Welcome to my verbal webcam. It’s been a while since I’ve posted anything, as I’ve been busy with work and the upcoming race Across the Years. Meanwhile, here are a few thoughts that pass through my eccentric mind.

When people ask me why I run so much at my age I tell them I’m hoping to be . . . → Read More: Chips Off the Workbench

To-Do Lists

Image by bark via Flickr

I don’t do things unless I’ve added them to a to-do list. Sometimes my wife will ask me to do something. I’ll say, “But that’s not on my list.” She’ll say, “So put it on your list.” So I put it on my list. Then I’ll do it . . . → Read More: To-Do Lists

Ape

Image via Wikipedia

There’s a guy who comes to Bally’s gym that I call Ape. I call him that because it’s his name. Well, maybe not, but it should be. What else could his mother have thought when she first saw him?

Ape works out for hours almost every day, mostly in the free weights room. . . . → Read More: Ape

The Rudest Devices

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On July 13th I became the owner of my first cell phone. My resistance to having one in the past was not entirely for financial reasons, nor because I suffer from high-tech phobias, nor because I’m an old-fashioned fuddy-duddy. I’ve been an internetting software engineer since the mid-eighties, usually . . . → Read More: The Rudest Devices

Giving Awards

Image by Getty Images via @daylife

Mankind is inextricably addicted to the ceremonious giving of awards.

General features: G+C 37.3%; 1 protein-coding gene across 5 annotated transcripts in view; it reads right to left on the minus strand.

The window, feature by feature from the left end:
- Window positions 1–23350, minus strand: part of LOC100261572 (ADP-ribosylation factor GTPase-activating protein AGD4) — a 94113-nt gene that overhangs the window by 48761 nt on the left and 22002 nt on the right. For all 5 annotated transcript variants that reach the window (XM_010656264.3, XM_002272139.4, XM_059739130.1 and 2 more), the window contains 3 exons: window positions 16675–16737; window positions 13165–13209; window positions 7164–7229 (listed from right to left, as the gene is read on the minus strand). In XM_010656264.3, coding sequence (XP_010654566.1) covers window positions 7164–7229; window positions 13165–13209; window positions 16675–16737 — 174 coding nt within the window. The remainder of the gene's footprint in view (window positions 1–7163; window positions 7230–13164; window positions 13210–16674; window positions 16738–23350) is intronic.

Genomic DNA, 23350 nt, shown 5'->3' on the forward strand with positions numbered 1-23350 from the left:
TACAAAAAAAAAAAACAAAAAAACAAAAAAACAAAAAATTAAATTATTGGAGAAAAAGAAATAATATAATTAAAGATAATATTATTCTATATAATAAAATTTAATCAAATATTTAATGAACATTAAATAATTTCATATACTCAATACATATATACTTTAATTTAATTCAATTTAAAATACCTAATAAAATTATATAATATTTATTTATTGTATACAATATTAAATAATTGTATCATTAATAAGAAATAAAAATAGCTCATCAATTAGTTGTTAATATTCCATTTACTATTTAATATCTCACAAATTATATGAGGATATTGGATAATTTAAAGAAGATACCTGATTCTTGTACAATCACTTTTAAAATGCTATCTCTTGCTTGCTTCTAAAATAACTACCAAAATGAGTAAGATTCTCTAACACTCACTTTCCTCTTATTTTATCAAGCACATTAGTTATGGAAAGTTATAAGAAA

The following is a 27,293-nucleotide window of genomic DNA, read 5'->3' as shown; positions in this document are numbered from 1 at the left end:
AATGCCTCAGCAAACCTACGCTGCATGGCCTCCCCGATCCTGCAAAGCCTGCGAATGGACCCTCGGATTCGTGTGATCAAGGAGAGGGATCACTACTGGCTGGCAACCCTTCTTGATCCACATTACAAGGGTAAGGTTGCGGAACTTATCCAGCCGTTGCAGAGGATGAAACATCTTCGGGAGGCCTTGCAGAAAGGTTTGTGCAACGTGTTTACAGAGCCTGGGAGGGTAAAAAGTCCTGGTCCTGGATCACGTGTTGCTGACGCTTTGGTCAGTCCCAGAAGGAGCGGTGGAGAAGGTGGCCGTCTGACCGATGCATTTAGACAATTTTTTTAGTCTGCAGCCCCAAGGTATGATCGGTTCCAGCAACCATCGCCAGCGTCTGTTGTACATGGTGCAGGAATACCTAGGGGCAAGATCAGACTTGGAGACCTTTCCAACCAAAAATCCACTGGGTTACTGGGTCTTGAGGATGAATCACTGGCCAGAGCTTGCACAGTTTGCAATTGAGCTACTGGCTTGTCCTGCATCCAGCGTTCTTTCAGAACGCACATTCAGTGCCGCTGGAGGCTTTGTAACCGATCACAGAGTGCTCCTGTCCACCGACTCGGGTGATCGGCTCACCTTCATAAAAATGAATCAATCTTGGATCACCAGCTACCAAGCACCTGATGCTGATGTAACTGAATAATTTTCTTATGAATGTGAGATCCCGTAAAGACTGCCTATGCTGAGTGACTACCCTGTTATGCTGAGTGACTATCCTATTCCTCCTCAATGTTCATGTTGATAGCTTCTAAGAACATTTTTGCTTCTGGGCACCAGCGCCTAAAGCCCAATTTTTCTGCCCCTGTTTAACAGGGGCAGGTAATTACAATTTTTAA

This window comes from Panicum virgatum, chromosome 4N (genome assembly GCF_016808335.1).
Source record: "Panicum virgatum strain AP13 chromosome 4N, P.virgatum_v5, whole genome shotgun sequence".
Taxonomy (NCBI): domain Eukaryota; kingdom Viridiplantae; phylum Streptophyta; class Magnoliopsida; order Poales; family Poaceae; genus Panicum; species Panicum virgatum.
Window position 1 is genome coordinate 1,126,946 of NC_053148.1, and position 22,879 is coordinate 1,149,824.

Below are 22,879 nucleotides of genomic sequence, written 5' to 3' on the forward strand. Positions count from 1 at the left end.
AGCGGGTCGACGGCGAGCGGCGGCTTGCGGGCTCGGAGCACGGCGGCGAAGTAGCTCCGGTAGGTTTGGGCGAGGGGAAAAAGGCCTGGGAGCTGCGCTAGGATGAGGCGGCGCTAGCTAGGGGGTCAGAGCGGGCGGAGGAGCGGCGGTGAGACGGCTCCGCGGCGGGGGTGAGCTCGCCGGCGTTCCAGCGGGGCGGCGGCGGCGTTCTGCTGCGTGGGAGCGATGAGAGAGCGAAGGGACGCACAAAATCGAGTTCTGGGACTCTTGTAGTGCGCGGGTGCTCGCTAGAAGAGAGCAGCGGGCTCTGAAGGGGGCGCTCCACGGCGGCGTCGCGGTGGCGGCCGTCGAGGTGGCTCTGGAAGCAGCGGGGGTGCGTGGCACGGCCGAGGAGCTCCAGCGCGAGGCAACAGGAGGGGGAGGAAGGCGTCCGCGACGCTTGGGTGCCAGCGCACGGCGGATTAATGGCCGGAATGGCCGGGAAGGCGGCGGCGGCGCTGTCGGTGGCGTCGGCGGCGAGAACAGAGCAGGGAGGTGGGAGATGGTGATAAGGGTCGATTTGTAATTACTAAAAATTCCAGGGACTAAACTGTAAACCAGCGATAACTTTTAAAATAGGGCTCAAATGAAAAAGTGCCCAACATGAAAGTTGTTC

When I was a Boy Scout, our troop had a pancake making contest. I took it seriously, thinking the intent was to make the finest-looking stack of pancakes possible. Some of the other boys brought in pancakes that . . . → Read More: Giving Awards

Wagner’s The Flying Dutchman — Arizona Opera

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Last night was the first time in 62 years of musical life that I ever attended a live production of a Wagner opera. At that rate I’ll be 124 before I see my next one. I can wait.

The event du jour was The Flying Dutchman, one of Wagner’s earliest works. The . . . → Read More: Wagner’s The Flying Dutchman — Arizona Opera

The Most Secure Place in the World

Many adventure and sci-fi movies show scenes of top secret highly secure fortresses surrounded by armed guards and protected by more hi-tech gear than the Pentagon can afford. Each of these movies leaves you convinced that there couldn’t possibly be a more important place in the world.

What might be found in the . . . → Read More: The Most Secure Place in the World

From Enron to Pink Plastic Flamingos

Image via Wikipedia

This is a tale of web “surfing” in the truest sense — something I don’t often do — an exploration of connections that led to an amusing conclusion relevant only to this blog.

Last night Suzy and I rented and watched Enron — The Smartest Guys in the Room, the appearance of . . . → Read More: From Enron to Pink Plastic Flamingos

Fantastic Writing

Image by Getty Images via @daylife